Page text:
Move Your Tech Startup to Canada, Get 80 Percent of Salaries Covered

move your startup

It’s no joke! At least one small tech firm has already done this. Mighty Cast created the NEX Band. It’s a smart charm bracelet that allows you do everything from customize your social media interaction to play video games. And all this happens on a little band of technology you wear on your wrist.

But the company pulled up stakes and moved from the Silicon Valley to Montreal lock stock and barrel, Co-Founder Adam Adelman told Christopher Mims, a tech columnist for the Wall Street Journal recently.

That’s not just because programmers in Canada work cheaper, Adelman said. It’s also because of a rebate the company gets from the Canadian government covering 80 percent of his workers’ salaries.

To be clear, this is not a tax credit. It’s a check Adelman can actually use to meet some of his payroll.

A page detailing wage subsidies for various industries on the Canadian Business Network website maintained by the Canadian government sheds some light on the strategy here.

The site implores business owners not to be “reluctant to put up that Help Wanted sign” because subsidies of all kinds are available.

One of these, for example, will pay small businesses 50 percent of the salary of an eligible full-time student hired for summer work. Large companies like Cisco, Google, Siemens and IBM have been taking advantage of some of these incentives for quite some time, apparently.

But small businesses are finding there are some hoops to jump through in order to qualify for the full benefits here.

Companies that receive these Canadian subsidies need to be…well, Canadian. And that means majority controlled by Canadian residents. Satellite offices might get only half of their salary costs covered, for example. Though that’s still not too shabby.

This doesn’t mean renouncing your U.S. citizenship exactly, and the process is apparently fairly easy.  A “startup visa” is not too hard to get, Sims reports. But your business does need funding first, so bootstrappers are probably left out of this scenario.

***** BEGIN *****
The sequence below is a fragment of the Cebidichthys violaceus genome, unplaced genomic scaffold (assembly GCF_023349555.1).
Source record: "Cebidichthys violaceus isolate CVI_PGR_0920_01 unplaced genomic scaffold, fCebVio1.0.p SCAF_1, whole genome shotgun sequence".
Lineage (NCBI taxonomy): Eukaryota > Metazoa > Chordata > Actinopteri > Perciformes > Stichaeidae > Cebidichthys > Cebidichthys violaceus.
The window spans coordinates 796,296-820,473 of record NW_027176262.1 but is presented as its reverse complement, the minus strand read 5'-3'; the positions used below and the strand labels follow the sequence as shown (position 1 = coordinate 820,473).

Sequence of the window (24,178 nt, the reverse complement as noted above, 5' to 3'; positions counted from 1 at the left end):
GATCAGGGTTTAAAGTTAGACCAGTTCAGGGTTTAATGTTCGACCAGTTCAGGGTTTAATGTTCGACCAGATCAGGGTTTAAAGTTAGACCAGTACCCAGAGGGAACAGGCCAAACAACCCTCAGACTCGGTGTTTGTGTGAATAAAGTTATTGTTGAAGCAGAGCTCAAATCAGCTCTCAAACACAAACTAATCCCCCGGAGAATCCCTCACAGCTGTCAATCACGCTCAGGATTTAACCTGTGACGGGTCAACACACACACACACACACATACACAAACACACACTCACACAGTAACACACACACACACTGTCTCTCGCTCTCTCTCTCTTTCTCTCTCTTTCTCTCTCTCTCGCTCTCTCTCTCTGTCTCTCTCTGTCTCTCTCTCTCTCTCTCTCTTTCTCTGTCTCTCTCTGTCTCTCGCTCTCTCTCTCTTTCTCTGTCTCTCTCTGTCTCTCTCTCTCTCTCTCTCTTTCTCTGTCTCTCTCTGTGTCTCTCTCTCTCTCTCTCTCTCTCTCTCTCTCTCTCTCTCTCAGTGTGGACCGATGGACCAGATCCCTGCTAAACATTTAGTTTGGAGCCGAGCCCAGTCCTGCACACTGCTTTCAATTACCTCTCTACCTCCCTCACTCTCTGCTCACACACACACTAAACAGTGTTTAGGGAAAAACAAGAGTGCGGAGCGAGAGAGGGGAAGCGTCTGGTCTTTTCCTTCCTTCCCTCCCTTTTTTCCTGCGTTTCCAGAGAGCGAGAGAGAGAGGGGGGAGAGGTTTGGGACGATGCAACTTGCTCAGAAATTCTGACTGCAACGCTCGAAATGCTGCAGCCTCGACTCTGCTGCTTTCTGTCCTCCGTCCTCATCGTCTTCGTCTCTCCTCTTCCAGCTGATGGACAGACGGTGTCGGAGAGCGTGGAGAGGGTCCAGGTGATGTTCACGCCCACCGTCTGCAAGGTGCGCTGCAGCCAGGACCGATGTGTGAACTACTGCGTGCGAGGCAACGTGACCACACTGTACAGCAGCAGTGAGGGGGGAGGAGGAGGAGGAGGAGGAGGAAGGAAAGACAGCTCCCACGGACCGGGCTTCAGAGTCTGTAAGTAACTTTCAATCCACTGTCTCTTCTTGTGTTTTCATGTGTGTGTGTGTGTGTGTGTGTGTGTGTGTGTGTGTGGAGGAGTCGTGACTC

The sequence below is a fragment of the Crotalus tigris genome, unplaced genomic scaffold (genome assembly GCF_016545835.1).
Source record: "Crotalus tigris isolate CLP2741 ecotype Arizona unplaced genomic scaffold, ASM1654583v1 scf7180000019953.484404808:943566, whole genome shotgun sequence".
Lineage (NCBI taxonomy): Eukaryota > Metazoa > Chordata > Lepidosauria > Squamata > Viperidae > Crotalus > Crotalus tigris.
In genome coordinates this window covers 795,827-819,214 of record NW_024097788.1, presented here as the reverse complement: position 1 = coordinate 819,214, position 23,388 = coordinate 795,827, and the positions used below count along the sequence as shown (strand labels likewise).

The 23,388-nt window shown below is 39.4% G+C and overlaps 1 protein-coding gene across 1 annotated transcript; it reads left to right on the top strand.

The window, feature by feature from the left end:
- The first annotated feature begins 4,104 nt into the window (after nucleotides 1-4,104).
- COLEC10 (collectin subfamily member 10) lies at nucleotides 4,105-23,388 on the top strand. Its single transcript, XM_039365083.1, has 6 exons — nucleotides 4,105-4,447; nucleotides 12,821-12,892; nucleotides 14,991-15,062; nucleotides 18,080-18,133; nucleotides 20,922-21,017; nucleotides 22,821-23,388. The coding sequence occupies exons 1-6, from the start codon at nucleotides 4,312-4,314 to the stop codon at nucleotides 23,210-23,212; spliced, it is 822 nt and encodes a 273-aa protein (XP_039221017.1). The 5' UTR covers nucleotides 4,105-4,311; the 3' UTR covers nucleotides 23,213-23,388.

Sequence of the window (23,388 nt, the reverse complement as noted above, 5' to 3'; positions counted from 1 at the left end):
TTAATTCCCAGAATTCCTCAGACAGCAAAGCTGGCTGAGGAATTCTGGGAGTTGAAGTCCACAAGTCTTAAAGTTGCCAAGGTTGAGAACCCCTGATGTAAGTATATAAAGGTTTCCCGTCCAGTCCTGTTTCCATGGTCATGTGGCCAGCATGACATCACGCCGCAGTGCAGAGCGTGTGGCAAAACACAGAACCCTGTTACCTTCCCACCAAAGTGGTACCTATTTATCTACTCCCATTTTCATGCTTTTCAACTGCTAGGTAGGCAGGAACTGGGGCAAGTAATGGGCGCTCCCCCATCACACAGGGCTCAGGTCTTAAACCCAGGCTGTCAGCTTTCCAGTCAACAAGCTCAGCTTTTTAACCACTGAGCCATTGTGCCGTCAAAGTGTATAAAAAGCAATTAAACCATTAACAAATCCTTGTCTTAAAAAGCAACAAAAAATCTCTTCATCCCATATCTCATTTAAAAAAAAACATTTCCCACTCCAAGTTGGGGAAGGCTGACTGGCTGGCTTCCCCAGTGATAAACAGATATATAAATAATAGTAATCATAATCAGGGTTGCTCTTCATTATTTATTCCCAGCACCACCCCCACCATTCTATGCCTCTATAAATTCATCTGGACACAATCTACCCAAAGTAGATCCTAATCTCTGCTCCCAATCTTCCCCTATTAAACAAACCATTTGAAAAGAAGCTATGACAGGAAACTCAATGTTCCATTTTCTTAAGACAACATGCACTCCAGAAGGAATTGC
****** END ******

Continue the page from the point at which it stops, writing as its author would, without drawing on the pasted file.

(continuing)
So would you, as Mims puts it, “trade your hash browns for poutine“…or “The Star Spangled Banner” for “O Canada” for that matter?

It’s unclear what all the implications of essentially immigrating to Canada to substantially reduce your labor costs might be. So if you’re even thinking about doing this, you should definitely do plenty of research and probably consult an attorney and other experts first.

Canada Photo via Shutterstock


Shawn Hessinger Shawn Hessinger is the Executive Editor for Small Business Trends and a professional journalist with more than 20 years experience in traditional and digital media for trade publications and news sites. He is a member of the Society of Professional Journalists and has served as a beat reporter, columnist, editorial writer, bureau chief and managing editor for the Berks Mont Newspapers.

6 Reactions
  1. While the offer may be lower for non-Canadians, the offer is still pretty neat. Their government don’t even need to do that yet they cover salary costs just to encourage employment. It’s a win-win agreement.

  2. I don’t like the idea of covering employee’s salaries because it doesn’t take into account consultants that a start up me hire to do a task that later on may be taken by a full-time employee after the company has a chance to grow.

    Instead, it would be better (and simpler) if the starter didn’t pay any federal, state or local taxes for one or two years. But then again, I’m thinking like an American not a Canadian.